|over 30 gold pans are illustrated and described, including pans for dry panning, historic pans, small pans, large pans... - and just what exactly is panning?|
The article clarifies the North American gold pan and why gold panning remains so popular – in spite of dissatisfaction and innovations to the gold pan.
The North American pan is distinctive in being circular with a flattish floor ringed by an outwardly sloping wall. Its identity is confused by over-use of the terms ‘pan’ and ‘panning’.
The North American pan gyrates in a distinctive orbital motion driven by both hands of the gold panner. Although many other motions are resorted to (tapping, to-and-fro, tilting, and tick-tock), it is the orbital motion and flattish floor that together distinguish the gold pan from most other hand-held gravitational devices.
In spite of its enduring popularity, no scientific tests have been published on the North American gold pan or for any of the innovations covered by 30 US patents awarded since 1861. It remains unclear if the North American gold pan is more efficient at recovering fine gold and flat gold than a lotok, batea, dulang, ninja bowl, grizzly pan, mat, bucket or any other sort of hand-driven gravitational device.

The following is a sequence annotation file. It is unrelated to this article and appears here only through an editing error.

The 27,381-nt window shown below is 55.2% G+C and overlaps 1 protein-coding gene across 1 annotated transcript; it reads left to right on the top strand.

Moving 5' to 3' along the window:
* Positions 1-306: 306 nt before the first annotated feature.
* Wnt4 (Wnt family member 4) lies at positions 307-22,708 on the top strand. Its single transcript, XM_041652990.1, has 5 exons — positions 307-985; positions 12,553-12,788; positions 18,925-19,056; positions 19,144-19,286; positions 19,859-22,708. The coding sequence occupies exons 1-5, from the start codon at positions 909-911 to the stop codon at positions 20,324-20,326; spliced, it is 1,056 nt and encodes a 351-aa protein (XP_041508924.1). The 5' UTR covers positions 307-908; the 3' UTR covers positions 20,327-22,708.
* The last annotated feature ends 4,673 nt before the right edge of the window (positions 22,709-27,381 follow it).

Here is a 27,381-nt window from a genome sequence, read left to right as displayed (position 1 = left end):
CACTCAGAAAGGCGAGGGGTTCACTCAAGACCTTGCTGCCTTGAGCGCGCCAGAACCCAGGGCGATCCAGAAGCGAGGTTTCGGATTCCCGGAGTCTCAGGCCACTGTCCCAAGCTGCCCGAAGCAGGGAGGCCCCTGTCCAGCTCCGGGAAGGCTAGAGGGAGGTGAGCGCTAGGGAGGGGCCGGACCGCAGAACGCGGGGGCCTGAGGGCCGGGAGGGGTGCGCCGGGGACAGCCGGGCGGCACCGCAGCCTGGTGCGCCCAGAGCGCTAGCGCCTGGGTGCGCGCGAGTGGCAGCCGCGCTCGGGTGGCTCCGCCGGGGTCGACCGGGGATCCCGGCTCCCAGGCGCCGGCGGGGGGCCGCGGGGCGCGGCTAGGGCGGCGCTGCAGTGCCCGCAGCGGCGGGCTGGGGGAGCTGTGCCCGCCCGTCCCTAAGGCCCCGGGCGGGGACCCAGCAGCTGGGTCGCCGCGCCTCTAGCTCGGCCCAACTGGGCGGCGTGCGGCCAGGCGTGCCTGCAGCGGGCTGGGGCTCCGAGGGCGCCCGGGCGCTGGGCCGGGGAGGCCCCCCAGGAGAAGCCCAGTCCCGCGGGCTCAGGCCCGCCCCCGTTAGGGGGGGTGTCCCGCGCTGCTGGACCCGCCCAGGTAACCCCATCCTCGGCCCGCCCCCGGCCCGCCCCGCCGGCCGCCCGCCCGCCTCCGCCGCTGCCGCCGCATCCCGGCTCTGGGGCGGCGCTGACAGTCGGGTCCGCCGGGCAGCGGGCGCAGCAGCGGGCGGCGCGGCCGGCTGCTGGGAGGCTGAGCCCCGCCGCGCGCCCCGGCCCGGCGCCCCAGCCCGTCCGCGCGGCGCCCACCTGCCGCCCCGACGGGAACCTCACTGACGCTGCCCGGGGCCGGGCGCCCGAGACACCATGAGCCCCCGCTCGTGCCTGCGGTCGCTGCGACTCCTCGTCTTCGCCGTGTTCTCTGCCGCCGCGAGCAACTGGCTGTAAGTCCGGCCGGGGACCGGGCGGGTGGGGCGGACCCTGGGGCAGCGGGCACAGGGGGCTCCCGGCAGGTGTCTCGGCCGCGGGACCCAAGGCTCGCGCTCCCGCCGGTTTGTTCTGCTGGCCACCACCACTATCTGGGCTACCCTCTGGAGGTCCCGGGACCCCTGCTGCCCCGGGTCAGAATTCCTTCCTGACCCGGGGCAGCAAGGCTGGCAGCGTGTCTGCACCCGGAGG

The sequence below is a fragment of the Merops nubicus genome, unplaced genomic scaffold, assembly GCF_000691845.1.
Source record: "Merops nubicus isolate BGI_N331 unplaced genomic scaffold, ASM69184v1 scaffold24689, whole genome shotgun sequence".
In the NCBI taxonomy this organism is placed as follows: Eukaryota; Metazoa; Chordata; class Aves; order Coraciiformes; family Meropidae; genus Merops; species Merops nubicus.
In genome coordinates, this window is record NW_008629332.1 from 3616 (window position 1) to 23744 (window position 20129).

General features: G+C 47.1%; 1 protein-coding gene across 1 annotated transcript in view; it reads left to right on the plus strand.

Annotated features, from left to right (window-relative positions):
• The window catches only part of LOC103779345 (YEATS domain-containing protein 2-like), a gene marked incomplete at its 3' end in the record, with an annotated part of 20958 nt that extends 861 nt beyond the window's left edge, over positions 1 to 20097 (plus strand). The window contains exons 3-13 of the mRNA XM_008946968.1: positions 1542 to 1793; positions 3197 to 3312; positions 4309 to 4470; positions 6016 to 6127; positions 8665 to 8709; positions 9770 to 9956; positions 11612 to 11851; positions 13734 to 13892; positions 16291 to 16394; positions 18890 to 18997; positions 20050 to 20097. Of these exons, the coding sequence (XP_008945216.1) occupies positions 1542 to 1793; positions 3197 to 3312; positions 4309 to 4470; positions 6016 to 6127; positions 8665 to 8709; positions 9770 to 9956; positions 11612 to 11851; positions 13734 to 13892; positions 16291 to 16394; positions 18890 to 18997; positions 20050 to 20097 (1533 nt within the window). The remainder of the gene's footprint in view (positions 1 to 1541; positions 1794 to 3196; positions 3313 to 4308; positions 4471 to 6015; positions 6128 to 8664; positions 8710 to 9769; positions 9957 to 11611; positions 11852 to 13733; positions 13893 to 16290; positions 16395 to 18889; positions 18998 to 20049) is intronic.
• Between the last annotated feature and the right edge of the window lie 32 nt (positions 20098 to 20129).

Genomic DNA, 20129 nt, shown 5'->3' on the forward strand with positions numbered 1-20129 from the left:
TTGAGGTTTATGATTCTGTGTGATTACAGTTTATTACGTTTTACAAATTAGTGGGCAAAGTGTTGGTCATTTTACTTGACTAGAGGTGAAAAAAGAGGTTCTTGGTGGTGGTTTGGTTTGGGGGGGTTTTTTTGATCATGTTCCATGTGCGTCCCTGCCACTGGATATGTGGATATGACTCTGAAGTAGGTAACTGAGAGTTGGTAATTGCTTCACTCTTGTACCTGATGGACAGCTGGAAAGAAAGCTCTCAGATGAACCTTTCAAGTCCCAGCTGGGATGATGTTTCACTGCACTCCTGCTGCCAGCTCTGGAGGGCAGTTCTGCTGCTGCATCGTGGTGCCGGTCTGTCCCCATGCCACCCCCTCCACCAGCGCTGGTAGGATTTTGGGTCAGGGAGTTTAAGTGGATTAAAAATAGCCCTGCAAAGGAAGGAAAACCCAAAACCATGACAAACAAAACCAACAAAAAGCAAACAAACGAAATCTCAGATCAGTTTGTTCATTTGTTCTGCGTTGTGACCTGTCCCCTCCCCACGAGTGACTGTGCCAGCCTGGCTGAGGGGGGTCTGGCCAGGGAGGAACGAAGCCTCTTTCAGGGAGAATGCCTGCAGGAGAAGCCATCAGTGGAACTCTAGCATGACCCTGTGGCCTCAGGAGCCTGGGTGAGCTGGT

Some innovations are long-forgotten but merit attention. For instance, bars to keep the panners hand clear of the water, cables to hold large heavy pans, and several pans designed for panning for gold without any water.
Traditionally the North American gold pan was a combined digging and washing device, but today most models are not designed for digging and require a spade to be used.
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